Once again, I say that the experience of cooperation between our two countries shows very clearly that coordination and cooperation between Russia and China is a stabilising factor in world affairs. What lies at the foundation of this positive influence, in my firm belief, is the very approach our two countries take to resolving the problems facing modern civilisation and global and regional policy issues. Rather than imposing our point of view by force and flexing our muscles, we consistently support a political and diplomatic approach to conflict resolution. We respect our partners’ interests and we seek in turn respect for our interests and our sovereignty. Finally, Russia and China are both firm supporters of building a genuinely democratic system of international relations based on equality of opportunity for all countries, large and small.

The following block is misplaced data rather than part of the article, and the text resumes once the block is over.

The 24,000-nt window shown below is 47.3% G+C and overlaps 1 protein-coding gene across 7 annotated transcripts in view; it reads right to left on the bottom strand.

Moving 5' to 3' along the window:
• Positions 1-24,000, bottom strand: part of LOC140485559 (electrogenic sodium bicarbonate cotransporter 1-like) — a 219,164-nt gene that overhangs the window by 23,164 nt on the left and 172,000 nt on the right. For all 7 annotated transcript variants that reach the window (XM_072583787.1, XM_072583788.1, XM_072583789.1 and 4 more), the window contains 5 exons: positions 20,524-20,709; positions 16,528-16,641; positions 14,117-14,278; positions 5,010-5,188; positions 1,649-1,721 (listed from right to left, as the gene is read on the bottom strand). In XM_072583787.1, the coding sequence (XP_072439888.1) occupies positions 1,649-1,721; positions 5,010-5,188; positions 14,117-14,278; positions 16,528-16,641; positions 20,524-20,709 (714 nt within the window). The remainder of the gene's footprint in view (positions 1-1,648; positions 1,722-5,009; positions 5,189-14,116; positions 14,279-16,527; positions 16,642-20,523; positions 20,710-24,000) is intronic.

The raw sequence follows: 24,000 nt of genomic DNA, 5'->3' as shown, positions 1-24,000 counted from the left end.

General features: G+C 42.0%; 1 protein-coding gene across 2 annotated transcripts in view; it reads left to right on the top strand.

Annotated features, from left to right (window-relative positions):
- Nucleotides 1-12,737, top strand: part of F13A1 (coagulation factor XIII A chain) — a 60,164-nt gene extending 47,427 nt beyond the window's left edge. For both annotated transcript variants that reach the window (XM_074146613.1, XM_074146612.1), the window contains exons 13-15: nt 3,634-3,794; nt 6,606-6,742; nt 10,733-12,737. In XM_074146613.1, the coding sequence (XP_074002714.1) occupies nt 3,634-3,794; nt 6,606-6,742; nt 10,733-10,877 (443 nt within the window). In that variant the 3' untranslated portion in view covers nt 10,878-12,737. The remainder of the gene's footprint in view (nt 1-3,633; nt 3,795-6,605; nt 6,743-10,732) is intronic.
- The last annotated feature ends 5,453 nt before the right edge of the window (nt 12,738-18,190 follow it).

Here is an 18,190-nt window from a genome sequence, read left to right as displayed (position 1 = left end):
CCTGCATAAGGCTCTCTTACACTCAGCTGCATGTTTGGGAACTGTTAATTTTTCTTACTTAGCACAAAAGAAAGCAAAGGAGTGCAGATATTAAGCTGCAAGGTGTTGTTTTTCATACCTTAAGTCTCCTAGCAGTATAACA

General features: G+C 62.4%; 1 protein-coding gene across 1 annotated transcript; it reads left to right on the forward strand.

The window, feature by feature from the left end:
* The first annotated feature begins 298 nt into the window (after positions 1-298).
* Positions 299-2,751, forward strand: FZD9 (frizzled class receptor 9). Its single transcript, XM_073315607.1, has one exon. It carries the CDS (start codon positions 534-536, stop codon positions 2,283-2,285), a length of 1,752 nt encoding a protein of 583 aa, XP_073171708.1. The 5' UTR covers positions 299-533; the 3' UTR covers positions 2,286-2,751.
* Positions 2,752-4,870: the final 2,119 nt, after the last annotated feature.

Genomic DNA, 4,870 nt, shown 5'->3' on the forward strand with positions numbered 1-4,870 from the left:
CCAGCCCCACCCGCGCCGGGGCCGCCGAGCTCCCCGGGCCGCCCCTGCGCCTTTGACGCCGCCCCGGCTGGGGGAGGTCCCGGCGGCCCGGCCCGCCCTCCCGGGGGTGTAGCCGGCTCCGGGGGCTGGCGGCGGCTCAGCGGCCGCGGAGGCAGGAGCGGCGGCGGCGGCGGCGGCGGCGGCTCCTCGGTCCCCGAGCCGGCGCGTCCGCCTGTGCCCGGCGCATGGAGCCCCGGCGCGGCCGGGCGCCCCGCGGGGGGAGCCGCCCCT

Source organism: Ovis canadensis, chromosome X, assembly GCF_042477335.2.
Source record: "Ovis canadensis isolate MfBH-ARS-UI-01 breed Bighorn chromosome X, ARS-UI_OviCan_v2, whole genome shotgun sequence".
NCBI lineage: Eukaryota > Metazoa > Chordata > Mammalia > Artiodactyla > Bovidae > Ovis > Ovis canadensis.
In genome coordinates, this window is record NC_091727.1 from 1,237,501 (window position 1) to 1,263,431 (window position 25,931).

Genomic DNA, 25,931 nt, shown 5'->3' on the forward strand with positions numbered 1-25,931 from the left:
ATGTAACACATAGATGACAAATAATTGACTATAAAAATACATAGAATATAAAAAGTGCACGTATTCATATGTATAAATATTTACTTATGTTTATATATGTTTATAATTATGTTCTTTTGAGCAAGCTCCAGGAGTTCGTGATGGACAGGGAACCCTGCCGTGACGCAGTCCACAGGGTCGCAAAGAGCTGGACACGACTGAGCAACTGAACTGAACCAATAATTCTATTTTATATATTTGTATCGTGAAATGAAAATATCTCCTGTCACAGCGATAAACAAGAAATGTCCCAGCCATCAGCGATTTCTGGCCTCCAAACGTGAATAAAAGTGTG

Our basic approach is set out in the Joint Declaration on the International Order in the Twenty-First Century that President Hu Jintao and I signed on July 1, last year. This is a serious, system-building document that makes a significant contribution to creating the global security and stability architecture.
Like our Chinese partners, we are preoccupied by the fact that the construction of the new international order for the twenty-first century is taking place slowly and unevenly. On the one hand, globalisation, with the completely new dynamics of trade and economic relations and the scientific and technological progress it brings with it, is opening up unprecedented new opportunities for humanity. On the other hand, it is giving rise to acute contradictions that are making themselves felt in all areas of human life.